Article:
Attend church, go to a chosen place for a sumptuous meal, then gulp down the drinks that appease the throat.
Then more indulgence, more merry-making, more interactions, till the day ends. That is the ideal Christmas plan for many.
But things don’t always go to plan. Mishaps can plague the big day, which may cause agony or negate the festive mood altogether.
A number of things have gone wrong on past Christmas days in Kenya and abroad. Here are few you should be wary of:
1. Robbery and burglary
Criminals know too well how the festive mood makes people drop their guard, and the possibility of Christmas Day being ruined by robbers is not too remote. So while you are away celebrating with your folks at the countryside, someone could be making away with your possessions.
2. Domestic disagreements
Given the expectations people have for Christmas, they may turn violent when things don’t go their way.
Besides, the things people do or fail to do on Christmas have led to divorces. Marriage counsellor Jennie Karina says one way to avoid such disagreements is by having a working festive season plan. “Couples ought to sit down and agree what they expectations are, family expectations and how to meet those expectations,” she said.
3. Traffic jams
In the lead-up to last year’s Christmas, the Nairobi-Nakuru highway was heavily packed with cars, with motorists spending hours on the route. Naivasha head of the police Titus Mathuku said it was due to “unusual heavy traffic” by commuters headed for Christmas celebrations.
4. Failure of technology systems
Mobile banking service M-Shwari, which allows for saving cash and taking loans through mobile phones, was offline the whole day last Christmas — meaning many could not access cash when they needed it.
Another famous technology failure happened on Christmas Day 2014 when Xbox Live and Sony PlayStation networks went offline, leaving millions of gamers — who had planned to mark Christmas by having fun though electronic games — high and dry.
5. Fashion faux pas
Wearing new clothes on Christmas can never run out of vogue. But what if your new garment is so small or so big as to embarrass you for the rest of the day? Various blogs call for physical shopping compared with doing it online. They also advocate pre-testing a garment to lessen the chances of being disappointed when it is worn on D-Day.
6. Failed sales initiatives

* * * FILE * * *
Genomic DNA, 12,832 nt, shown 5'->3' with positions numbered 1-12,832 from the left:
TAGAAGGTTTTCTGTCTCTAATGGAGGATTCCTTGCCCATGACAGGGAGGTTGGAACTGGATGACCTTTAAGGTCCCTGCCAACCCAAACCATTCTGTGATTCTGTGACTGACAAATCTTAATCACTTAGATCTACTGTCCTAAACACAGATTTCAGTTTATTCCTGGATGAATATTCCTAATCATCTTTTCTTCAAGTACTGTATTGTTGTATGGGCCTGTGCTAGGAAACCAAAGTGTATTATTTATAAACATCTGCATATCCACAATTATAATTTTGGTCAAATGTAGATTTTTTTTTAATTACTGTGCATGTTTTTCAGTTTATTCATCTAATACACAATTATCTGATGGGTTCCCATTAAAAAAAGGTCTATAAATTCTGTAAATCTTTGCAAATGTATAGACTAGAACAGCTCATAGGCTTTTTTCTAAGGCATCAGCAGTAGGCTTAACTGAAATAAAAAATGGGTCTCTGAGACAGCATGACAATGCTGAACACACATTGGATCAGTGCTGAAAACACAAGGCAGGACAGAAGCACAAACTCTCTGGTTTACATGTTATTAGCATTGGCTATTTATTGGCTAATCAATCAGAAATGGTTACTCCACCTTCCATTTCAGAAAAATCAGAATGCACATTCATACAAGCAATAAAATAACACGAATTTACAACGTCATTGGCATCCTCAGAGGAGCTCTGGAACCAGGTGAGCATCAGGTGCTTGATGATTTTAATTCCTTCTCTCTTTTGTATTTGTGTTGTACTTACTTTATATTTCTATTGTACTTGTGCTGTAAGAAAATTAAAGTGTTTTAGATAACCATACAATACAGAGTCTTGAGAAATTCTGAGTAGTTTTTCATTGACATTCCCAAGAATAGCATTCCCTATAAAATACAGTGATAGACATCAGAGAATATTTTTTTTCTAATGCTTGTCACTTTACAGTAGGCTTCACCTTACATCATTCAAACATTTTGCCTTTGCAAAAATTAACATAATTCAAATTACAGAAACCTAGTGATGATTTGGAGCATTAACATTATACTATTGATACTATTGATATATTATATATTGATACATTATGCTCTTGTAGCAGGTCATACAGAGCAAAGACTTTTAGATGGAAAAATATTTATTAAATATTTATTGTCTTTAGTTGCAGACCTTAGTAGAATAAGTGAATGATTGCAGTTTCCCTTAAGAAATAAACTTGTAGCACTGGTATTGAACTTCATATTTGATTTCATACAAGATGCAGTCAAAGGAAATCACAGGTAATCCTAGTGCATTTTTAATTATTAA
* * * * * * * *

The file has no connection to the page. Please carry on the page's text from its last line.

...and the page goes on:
Some businesspeople are usually waiting for Christmas Day to make top dollar, but it does not always happen. Photographers, for instance, have for the past couple of years been recording reduced earnings as smartphones become the preferred mode of preserving memories. That could mean a hungry Christmas for many.
7. Delayed salaries
You have a family looking up to you for Christmas plans but no salary to facilitate that. Can Christmas get any worse than that? It makes a case for saving for festivities.
8. Being arrested
The Constitution orders police to ensure any arrested person is taken to court within 24 hours. But because Tuesday and Wednesday are public holidays, anyone who flouts the law will easily spend Christmas behind bars.
9. Noisy neighbours
You may crave a quiet Christmas but the final word could come from that neighbour with a new music system, who may have happened to invite scores of guests.
10. Leaving taps open
Given the erratic supply of water in the cities, the risk of travelling far while leaving taps open is high. A message circulating on social media, urging Kenyans to ensure taps are closed before travelling, has resonated with many. An unmitigated running tap on Christmas Day might mean a flooded house and ruined household items.
11. Poor exam results
Some candidates who sat this year’s KCPE and KCSE might have a different Christmas this year, especially if they posted poor results. Family gatherings will only magnify the extent of underperformance and some might feel embarrassed to be part of them.
12. Children going missing or being preyed on
Because of the crowding at social places, it is not uncommon for children to wander away from their guardians on Christmas. Also, crooks may want to take advantage of children’s vulnerability.